The Clippers targeted Johnson, the uber-athlete who set the vertical jump record at the combine, and moved up four spots to get him. They did the same with Preston and Boston in the second round. Preston is a former Pistons blogger, and Boston was one of the top prospects in his class before an underwhelming freshman season at Kentucky. None of them may pan out, but you have to respect them for going after their guys, especially when all it cost them was a pair of future second-round picks and some cash.
New Orleans Pelicans
17. Trey Murphy (6-8, 206), SG, Virginia
35. Herb Jones (6-8, 210), PF, Alabama
The Pelicans dumped $72.5 million of future salary for Steven Adams and Eric Bledsoe on the Grizzlies, acquiring Jonas Valanciunas and his expiring contract. It cost them seven spots in the first round, but they scored a player they might have taken there anyway. Murphy has all the tools to be a highly versatile 3-and-D wing, fit for a roster boasting Zion Williamson, Brandon Ingram and Lonzo Ball (assuming he re-signs).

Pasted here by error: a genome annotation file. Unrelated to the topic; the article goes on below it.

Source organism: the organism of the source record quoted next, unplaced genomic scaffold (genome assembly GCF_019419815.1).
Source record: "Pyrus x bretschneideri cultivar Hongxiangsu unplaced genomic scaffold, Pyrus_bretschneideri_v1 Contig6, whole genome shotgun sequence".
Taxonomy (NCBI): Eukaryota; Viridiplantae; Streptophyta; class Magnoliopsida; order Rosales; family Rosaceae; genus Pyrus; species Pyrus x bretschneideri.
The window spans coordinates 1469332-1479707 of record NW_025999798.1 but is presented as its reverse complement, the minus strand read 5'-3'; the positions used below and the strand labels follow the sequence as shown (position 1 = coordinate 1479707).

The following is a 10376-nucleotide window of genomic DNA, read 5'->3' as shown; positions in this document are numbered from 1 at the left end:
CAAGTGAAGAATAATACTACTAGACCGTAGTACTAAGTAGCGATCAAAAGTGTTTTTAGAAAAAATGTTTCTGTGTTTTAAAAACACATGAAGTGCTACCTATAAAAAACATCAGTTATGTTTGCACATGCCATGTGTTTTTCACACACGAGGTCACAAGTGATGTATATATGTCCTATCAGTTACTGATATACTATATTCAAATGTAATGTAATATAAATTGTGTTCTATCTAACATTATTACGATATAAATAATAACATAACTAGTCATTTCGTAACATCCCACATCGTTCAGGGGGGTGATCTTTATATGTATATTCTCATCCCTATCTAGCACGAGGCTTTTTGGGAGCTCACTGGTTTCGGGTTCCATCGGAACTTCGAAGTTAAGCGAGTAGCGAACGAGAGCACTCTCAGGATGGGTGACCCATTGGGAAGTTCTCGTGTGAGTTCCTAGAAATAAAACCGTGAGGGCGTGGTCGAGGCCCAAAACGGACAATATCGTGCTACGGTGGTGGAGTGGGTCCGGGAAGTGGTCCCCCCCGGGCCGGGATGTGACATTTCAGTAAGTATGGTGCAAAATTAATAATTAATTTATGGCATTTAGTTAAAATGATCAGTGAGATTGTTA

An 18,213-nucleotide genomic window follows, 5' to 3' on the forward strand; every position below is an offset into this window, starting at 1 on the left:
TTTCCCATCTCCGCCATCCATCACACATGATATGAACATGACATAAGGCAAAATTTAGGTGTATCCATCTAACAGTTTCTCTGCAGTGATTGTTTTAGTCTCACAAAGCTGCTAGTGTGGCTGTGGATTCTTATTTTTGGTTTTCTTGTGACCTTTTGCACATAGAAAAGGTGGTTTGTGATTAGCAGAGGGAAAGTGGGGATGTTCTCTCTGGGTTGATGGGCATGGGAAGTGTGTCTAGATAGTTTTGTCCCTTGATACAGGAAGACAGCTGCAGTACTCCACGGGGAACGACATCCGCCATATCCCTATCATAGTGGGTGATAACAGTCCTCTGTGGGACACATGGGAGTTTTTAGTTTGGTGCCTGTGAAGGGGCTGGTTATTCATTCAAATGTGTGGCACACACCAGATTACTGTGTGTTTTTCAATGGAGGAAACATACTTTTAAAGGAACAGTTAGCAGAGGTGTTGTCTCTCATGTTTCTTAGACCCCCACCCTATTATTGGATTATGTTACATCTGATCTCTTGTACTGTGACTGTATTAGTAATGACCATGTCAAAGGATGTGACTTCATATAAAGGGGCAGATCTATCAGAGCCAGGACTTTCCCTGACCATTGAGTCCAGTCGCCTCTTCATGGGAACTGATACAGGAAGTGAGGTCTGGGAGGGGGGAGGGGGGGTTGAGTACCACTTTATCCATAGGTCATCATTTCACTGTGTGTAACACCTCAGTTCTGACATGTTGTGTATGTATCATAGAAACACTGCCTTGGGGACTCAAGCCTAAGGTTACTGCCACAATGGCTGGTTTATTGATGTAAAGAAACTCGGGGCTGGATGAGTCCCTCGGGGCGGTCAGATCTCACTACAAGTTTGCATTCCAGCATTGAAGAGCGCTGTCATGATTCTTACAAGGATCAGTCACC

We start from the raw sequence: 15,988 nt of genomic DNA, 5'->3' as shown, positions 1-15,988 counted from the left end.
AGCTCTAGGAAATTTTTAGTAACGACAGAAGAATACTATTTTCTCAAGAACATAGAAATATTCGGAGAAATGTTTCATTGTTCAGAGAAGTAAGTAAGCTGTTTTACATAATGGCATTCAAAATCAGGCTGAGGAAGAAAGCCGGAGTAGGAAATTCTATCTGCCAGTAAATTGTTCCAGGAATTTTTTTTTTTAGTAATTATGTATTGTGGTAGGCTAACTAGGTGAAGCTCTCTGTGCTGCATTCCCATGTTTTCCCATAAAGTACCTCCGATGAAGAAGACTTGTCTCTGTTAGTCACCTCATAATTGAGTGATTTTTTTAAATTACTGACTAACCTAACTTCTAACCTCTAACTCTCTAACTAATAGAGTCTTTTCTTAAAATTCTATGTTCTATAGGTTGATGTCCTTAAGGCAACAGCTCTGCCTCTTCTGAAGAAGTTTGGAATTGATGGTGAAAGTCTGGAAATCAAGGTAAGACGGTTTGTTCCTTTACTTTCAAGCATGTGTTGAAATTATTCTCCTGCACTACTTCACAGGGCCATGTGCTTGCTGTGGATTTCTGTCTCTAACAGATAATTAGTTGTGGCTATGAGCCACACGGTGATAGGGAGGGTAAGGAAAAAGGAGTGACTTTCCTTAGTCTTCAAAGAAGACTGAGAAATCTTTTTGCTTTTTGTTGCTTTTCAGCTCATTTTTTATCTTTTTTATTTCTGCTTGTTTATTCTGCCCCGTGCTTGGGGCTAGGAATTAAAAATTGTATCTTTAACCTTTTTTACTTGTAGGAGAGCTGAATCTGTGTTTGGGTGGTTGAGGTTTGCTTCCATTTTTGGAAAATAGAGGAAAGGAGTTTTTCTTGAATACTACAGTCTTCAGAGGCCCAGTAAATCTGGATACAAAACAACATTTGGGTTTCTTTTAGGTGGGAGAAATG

Jones is more established as a 22-year-old senior, and while he may be limited offensively, it is never a bad idea to take a second-round flier on the SEC's Player of the Year and Defensive Player of the Year.
Oklahoma City Thunder
6. Josh Giddey (6-8, 185), SG, Australia
18. Tre Mann (6-5, 190), PG, Florida
32. Jeremiah Robinson-Earl (6-9, 230), PF, Villanova
55. Aaron Wiggins (6-6, 200), SG, Maryland
The Thunder could not package their cache of assets to move up in the draft, as they had tried, but they scored Giddey, a surprising pick, but also one who makes sense for them. Add the 18-year-old playmaker to a long and skilled young team that includes Shai Gilgeous-Alexander, Aleksej Pokusevski and Lu Dort.
Likewise, Mann is a pick-and-roll scorer with a lot of room to grow on a team years from being serious.
Trading pick Nos. 34 and 36 to move up two spots for Robinson-Earl was a curious move, even if the Big East's co-Player of the Year has a promising future as a role-playing stretch forward with toughness.
San Antonio Spurs
12. Josh Primo (6-6, 190), SG, Alabama